Traders lower expectations ahead of ECB council meeting

Mark Carney has left interest rates unchanged, easing pressure on the European bank

Mark Carney: the Bank of England governor is not a fan of the ECB’s negative interest rates. Photograph: Chris Ratcliffe/Bloomberg

Mark Carney: the Bank of England governor is not a fan of the ECB’s negative interest rates. Photograph: Chris Ratcliffe/Bloomberg

 

The European Central Bank governing council meets on Thursday, but traders have lowered their expectations of further easing.

The Bank of England left interest rates unchanged last week, after the majority of the bank’s monetary policy committee voted to keep rates on hold at 0.5 per cent, easing pressure on the ECB to act immediately.

Bank of England governor Mark Carney said he was not a fan of the ECB’s negative interest rates.

The Bank of England rates decision surprised investors, who had priced in more than an 80 per cent chance the rate would be lowered.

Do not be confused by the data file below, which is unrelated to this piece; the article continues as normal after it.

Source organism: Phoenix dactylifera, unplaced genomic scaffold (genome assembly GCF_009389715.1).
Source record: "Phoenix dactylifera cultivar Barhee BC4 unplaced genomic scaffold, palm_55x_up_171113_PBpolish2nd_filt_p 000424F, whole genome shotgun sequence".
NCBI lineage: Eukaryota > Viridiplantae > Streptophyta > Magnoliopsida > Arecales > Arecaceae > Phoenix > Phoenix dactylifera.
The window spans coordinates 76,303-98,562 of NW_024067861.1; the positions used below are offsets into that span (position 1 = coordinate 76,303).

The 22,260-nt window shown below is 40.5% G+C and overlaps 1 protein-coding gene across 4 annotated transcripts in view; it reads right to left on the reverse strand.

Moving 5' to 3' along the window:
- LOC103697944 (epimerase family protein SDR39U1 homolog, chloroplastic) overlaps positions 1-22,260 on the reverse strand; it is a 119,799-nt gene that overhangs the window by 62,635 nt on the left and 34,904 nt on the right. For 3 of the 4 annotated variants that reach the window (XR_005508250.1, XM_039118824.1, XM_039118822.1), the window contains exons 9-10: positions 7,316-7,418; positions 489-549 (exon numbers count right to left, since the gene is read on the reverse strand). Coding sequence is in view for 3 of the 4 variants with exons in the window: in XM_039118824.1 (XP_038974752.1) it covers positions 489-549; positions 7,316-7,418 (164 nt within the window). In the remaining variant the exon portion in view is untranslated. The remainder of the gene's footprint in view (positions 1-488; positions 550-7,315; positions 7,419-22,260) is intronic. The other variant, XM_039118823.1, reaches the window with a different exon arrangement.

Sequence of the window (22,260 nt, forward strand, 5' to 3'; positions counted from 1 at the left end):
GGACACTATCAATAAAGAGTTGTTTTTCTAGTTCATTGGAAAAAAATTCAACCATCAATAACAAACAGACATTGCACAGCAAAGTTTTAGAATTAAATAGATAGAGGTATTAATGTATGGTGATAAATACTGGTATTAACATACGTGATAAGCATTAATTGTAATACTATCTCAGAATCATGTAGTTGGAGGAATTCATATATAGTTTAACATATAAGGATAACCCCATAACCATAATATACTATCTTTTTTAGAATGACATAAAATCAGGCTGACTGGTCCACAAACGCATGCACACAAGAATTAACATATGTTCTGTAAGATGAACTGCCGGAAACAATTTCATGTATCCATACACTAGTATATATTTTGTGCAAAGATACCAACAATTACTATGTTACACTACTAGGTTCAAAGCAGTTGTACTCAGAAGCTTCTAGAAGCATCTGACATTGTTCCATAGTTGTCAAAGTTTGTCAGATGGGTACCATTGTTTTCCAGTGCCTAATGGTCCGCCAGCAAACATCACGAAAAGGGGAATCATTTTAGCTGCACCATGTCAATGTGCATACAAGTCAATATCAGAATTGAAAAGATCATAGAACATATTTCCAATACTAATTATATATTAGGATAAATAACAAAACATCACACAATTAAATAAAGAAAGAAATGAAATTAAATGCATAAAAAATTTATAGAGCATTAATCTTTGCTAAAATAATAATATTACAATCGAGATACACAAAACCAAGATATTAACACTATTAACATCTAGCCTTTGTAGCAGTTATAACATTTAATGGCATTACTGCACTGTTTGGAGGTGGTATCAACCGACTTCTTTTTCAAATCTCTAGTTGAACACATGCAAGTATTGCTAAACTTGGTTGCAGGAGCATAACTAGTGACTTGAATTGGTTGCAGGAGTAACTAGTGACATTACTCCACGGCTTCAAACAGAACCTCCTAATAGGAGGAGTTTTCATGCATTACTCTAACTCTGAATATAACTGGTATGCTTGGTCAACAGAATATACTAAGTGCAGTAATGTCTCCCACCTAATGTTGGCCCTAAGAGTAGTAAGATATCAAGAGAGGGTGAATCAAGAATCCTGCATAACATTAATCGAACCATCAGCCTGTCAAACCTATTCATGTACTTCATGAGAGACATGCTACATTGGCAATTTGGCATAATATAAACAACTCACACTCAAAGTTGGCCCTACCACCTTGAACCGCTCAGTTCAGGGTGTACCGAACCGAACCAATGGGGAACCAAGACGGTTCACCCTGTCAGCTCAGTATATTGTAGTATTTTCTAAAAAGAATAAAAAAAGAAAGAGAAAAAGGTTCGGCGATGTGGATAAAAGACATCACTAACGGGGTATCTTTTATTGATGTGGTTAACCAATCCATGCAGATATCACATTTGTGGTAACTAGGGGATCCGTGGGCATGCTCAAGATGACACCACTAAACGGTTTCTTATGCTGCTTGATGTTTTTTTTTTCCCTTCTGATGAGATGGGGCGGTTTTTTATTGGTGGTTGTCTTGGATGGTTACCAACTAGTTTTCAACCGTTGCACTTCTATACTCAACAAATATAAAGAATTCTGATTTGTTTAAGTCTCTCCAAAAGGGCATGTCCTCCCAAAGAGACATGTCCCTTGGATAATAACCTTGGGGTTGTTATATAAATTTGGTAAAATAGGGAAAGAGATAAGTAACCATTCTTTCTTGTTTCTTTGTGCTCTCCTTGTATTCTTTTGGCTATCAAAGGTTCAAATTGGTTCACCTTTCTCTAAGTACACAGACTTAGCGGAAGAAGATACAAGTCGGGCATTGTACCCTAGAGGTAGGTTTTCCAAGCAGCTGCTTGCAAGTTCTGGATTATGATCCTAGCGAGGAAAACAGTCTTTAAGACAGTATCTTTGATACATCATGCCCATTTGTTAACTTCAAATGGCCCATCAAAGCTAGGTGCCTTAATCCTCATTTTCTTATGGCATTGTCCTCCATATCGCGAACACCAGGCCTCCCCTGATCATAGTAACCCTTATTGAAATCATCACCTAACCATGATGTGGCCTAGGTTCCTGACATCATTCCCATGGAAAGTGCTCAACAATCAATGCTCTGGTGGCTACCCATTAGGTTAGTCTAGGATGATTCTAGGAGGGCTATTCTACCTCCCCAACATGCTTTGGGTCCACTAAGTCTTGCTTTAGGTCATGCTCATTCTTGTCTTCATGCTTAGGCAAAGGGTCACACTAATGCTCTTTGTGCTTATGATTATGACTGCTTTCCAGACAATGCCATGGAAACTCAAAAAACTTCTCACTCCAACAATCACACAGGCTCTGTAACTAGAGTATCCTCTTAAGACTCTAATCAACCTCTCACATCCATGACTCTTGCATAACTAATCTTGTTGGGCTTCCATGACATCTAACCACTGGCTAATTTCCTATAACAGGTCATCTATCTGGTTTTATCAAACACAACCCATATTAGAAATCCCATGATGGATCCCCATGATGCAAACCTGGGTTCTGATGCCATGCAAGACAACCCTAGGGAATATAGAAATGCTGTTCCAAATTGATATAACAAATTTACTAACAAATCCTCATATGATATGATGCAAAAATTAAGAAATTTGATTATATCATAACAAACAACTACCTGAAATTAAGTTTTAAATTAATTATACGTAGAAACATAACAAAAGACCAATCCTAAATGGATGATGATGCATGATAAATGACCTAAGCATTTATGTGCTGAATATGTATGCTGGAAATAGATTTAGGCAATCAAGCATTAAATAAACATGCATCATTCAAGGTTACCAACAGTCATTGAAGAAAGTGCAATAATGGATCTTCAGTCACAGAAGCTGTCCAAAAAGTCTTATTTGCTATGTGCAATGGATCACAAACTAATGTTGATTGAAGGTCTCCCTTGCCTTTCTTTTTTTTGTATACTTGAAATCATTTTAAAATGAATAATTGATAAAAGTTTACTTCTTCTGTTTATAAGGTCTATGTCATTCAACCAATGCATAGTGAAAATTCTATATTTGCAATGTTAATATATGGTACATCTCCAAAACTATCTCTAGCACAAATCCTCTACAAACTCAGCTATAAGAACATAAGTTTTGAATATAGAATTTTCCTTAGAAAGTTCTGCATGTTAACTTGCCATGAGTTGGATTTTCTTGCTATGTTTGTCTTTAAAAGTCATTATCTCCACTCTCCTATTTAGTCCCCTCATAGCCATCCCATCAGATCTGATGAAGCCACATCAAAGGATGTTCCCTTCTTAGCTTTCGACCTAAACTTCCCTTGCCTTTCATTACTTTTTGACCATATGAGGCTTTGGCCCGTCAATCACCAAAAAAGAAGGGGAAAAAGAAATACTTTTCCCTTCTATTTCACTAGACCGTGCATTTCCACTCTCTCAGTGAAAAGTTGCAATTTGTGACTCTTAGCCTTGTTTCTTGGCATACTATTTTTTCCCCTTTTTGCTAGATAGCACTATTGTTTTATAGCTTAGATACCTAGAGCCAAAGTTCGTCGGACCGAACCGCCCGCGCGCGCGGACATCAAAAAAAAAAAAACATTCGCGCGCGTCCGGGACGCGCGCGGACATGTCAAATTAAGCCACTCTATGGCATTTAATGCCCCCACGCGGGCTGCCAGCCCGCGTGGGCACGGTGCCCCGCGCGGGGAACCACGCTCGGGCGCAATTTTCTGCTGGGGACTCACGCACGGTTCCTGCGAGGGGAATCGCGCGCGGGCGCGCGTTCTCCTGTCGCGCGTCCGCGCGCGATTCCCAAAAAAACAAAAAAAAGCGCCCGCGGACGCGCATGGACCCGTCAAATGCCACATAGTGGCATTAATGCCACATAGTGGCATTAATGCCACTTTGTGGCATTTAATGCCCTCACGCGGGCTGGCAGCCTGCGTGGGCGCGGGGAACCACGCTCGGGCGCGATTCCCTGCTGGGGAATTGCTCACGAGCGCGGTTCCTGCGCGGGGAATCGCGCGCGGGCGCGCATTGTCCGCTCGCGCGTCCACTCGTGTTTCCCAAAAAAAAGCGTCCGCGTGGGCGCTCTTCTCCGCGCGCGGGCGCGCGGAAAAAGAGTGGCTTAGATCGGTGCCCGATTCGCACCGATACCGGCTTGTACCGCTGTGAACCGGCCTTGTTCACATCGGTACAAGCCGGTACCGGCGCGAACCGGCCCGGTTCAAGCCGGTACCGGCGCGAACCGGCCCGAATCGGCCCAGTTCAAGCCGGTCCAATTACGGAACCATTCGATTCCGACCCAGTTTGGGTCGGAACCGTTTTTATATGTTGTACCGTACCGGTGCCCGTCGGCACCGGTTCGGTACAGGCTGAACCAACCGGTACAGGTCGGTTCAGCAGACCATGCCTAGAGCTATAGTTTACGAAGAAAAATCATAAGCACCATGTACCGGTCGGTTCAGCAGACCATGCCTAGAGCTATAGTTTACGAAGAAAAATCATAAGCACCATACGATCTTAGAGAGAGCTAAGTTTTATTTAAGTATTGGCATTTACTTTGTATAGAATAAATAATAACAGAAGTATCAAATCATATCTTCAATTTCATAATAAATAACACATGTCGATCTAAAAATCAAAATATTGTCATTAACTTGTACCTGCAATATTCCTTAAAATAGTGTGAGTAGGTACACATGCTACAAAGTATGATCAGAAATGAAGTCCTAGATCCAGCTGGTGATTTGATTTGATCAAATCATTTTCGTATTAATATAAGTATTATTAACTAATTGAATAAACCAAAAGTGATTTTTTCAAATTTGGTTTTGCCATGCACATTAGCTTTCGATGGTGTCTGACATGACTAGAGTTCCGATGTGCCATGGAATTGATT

Money markets now price around a 20 per cent chance that the ECB cuts rates by 10 basis points to minus 0.50 per cent next week, having seen around a 30 per cent chance before the Bank of England decision.

An analyst at BMO Global Asset Management said the ECB will not act directly just because the Bank of England has done something, adding that any change in growth outlook in Britain is very likely to also impact growth in Europe. However, he said he wouldn’t be surprised if the ECB continues to loosen monetary policy.

Earlier this year, the ECB cut its main interest rate to 0 per cent, taking the financial markets by surprise. It also cut the interest rate on deposits held by banks at the central bank to minus 0.4 per cent from minus 0.3 per cent.